In everyone’s life, there are memories of arguments and things that are said to us that are too painful to take back, things that were done to us that we are not sure we will ever get over. There are also things that we have said that we would give anything to have not said.
If you are having an argument and you feel like, I won that one. I got that. I told them, then the relationship loses. What we need to think of is serving the relationship.
What peace there would be if everybody dropped everything because they remembered somebody they needed to make amends with in order to reconcile ourselves to one another.
What does God expects of us? The good news is that God has laid out his expectations. Our relationship with Jesus is tied to our relationships with each other, especially those folks we want to avoid.
While many of us don't have the ability to influence peace on a global scale, we can still do our part to seek peacemaking opportunities that are closer to home.
What do you think are the most important things in life?
We spend our busy lives running past people and never making connections. How much more enriching can our lives be when we learn to run with people?
Every couple must travel down this road of discovery and dialogue, and when they do, they must be open and honest about what they learn.
How do you know you are being formed in the image of Christ? One bit of evidence is that you are willing to place your life, your future, and your eternal life in the secure, and loving hands of God. And along the way, you’re willing to let God be in charge of your relationship.
What are you pondering today? What mystery are you trying to understand? What decisions hang in the balance? Invite Jesus to be a part of that process. Share your story with him and pour out your heart in prayer. Ask for insight, understanding and divine guidance.
Who said following Jesus would be easy? Especially when we find ourselves disagreeing with what he had to say? And let me ask you – be honest now – do you agree with everything that was read a moment ago, what Jesus had to say in the Sermon on the Mount?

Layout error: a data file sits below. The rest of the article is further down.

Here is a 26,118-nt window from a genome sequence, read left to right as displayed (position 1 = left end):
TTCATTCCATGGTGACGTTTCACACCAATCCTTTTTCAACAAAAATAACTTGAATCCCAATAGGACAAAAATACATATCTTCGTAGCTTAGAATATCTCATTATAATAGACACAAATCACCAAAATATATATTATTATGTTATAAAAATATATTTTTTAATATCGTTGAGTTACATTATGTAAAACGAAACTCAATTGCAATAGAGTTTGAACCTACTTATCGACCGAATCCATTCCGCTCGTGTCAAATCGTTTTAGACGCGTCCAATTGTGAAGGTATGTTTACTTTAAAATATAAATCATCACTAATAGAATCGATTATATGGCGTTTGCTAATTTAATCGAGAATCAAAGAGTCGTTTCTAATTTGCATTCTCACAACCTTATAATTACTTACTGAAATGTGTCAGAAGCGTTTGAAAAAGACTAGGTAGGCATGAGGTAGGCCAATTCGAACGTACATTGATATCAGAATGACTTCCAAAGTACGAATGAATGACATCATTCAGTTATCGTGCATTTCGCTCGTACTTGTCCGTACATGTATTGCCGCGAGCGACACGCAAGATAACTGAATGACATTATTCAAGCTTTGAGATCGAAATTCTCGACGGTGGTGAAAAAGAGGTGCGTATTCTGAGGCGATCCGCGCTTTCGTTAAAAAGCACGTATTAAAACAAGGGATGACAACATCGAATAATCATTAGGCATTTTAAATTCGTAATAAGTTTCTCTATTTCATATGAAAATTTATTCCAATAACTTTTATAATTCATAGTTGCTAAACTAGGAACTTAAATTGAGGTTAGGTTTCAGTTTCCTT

Base your living, your loving, your outlook, and your relationships on God's purposes, God's ower, and God's hope. That's betting on God.
But faith is not found in its definition, as remarkable as that definition may be. It doesn’t do any good if it stays on the pages of your Bible or is kept on your tongue. It has to translate into something beyond just the definition. Faith is not a definition, it is a relationship.
Take more risks. Live with less. Be a good neighbor. Listen to people’s stories. Be kind to strangers. Let go of control. Trust God.
Different people offer different perspectives. For pastors, different types of people can help their ministries. Here are the five types that every pastor ought to have in their congregations.
During filming of "Different Books, Common Word," many couldn't believe Baptists and Muslims could have any sort of relationship. Their disbelief didn't grow in a vacuum. It was cultivated by extremism of word and deed.
Lay people have a few things they'd like to say to their pastors but often don't out of respect or fear of hurting their feelings. Maybe it's time for pastors to listen to some of them. Here are seven.
The mechanistic leadership model stifled creativity, meaning and relationships for everyone except those at the top. The new organic model is built on a core of spirituality and relationships.